A Few Answers about Public Domain for Creatives

Are you an author, poet, or artist who has wondered what will happen to your work after pass on? You can protect your work now, but most creatives do not make those types of legal arrangements when they are alive for a multitude of reasons. Those who do not end up having their work enter the public domain. We attempt to explain it below using resources found online.

What is Public Domain? [Stanford University] ˅

The term “public domain” refers to creative materials that are not protected by intellectual property laws such as copyright, trademark, or patent laws. The public owns these works, not an individual author or artist. Anyone can use a public domain work without obtaining permission, but no one can ever own it. 

What are the reasons why works enter the public domain?


There are four common ways that works arrive in the public domain:

  • the copyright has expired
  • the copyright owner failed to follow copyright renewal rules
  • the copyright owner deliberately places it in the public domain, known as “dedication,” or
  • copyright law does not protect this type of work.


There are multiple sites online that deal with copyright protection and public domain. To share how important the topic is, here is a list of works that enter the public domain as of January 1, 2020 and January, 1, 2021.


Margaret Mitchell  United States 8 November 1900 16 August 1949 Novelist Gone with the Wind
Oswald Garrison Villard  United States 13 March 1872 1 October 1949 Journalist, civil rights activist John Brown 1800-1859: A Biography Fifty Years After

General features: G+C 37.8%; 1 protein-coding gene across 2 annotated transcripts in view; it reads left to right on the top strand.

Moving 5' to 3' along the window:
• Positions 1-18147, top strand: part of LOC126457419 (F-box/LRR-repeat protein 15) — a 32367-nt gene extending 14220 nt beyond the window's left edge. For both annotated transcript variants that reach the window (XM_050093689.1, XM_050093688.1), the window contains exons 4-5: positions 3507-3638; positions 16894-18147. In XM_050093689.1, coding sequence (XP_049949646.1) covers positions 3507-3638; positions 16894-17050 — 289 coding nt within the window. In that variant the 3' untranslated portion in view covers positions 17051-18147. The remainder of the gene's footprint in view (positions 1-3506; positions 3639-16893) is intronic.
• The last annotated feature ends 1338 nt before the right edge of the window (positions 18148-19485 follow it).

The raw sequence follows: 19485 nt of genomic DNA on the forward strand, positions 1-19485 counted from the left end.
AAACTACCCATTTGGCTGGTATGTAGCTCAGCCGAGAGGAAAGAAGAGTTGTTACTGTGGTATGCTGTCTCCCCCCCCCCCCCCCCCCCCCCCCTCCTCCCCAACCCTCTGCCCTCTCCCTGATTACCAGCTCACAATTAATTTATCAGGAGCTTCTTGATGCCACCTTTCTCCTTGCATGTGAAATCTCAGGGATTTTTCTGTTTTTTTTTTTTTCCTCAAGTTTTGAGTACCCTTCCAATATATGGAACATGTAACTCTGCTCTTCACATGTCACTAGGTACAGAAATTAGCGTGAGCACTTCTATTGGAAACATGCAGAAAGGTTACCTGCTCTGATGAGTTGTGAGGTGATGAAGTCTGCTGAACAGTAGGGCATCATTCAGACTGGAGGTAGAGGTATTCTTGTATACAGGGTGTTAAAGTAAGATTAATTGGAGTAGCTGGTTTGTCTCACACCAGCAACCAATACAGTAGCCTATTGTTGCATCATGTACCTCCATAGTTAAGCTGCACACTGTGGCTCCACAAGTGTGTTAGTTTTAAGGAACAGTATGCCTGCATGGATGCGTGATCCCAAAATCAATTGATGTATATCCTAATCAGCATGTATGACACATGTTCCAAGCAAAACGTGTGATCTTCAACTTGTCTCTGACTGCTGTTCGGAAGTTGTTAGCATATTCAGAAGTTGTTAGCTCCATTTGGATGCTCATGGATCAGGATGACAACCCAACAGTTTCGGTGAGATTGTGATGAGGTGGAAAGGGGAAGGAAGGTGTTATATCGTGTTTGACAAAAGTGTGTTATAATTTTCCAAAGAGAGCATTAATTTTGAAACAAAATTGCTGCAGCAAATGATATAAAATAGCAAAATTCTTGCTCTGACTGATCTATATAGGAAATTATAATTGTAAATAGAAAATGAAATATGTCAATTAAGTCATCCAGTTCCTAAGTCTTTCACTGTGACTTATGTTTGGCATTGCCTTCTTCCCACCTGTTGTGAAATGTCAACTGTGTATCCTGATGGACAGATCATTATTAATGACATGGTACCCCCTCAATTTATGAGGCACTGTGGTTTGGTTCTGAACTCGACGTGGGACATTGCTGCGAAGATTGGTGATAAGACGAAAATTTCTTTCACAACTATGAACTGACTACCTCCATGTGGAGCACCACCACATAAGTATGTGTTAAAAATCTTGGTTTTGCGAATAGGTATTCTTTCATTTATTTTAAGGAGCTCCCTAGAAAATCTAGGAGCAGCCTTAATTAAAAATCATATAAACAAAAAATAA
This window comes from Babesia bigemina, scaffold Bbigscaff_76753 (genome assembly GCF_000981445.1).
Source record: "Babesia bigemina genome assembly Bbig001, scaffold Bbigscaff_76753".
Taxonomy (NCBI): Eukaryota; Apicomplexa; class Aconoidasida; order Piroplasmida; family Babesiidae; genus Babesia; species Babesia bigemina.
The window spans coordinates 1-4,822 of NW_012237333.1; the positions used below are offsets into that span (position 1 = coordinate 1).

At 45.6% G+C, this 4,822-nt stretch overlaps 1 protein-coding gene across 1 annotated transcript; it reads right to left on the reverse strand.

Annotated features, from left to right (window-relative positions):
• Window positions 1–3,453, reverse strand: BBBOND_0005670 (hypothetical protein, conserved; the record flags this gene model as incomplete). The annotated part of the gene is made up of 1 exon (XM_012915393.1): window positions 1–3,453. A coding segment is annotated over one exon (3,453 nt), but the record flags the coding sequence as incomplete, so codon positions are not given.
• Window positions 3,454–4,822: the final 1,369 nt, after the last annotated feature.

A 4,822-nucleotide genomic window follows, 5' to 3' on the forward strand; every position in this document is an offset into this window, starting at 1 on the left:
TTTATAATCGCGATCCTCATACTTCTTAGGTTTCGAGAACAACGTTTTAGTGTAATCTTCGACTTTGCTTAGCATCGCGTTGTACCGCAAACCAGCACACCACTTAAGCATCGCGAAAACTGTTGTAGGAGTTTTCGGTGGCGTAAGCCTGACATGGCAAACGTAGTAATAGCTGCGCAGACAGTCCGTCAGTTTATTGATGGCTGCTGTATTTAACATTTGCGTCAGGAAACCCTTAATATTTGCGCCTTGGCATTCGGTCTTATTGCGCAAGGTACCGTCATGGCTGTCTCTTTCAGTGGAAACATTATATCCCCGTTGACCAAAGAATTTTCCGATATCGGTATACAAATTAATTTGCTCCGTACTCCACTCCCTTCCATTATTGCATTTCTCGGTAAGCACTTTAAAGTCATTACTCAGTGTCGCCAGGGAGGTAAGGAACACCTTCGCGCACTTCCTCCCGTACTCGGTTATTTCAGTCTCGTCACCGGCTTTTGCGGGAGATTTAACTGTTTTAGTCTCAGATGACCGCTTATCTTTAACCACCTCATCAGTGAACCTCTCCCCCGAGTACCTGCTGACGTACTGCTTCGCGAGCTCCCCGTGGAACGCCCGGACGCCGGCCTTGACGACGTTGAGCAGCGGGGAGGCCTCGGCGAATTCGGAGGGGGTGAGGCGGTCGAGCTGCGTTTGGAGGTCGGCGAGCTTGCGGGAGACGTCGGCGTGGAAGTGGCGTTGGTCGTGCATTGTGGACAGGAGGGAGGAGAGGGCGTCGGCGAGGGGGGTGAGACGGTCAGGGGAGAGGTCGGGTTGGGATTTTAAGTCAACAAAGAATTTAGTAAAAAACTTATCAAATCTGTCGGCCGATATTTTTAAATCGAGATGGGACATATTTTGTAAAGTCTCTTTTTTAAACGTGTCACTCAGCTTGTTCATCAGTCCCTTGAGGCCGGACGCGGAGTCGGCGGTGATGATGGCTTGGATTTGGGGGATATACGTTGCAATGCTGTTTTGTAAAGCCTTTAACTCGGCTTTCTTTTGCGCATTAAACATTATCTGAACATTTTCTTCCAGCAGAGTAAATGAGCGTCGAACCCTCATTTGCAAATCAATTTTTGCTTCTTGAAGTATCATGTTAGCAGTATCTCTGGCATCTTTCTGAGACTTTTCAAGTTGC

Dwight D. Eisenhower  United States 14 October 1890 28 March 1969 Military Officer, statesman Crusade in Europe
Jack Kerouac  United States 12 March 1922 21 October 1969 Writer On the Road
Edgar Rice Burroughs  United States 1 September 1875 19 March 1950 Author of adventure and science fiction Tarzan and Barsoom

As you can see, it doesn’t matter if a work is considered a classic or not to ultimately belong to the public. Check with an intellectual property attorney to see how your estate can continue to own your work beyond your death. 


Leave a Reply

Fill in your details below or click an icon to log in:

WordPress.com Logo

You are commenting using your WordPress.com account. Log Out /  Change )

Google photo

You are commenting using your Google account. Log Out /  Change )

Twitter picture

You are commenting using your Twitter account. Log Out /  Change )

Facebook photo

You are commenting using your Facebook account. Log Out /  Change )

Connecting to %s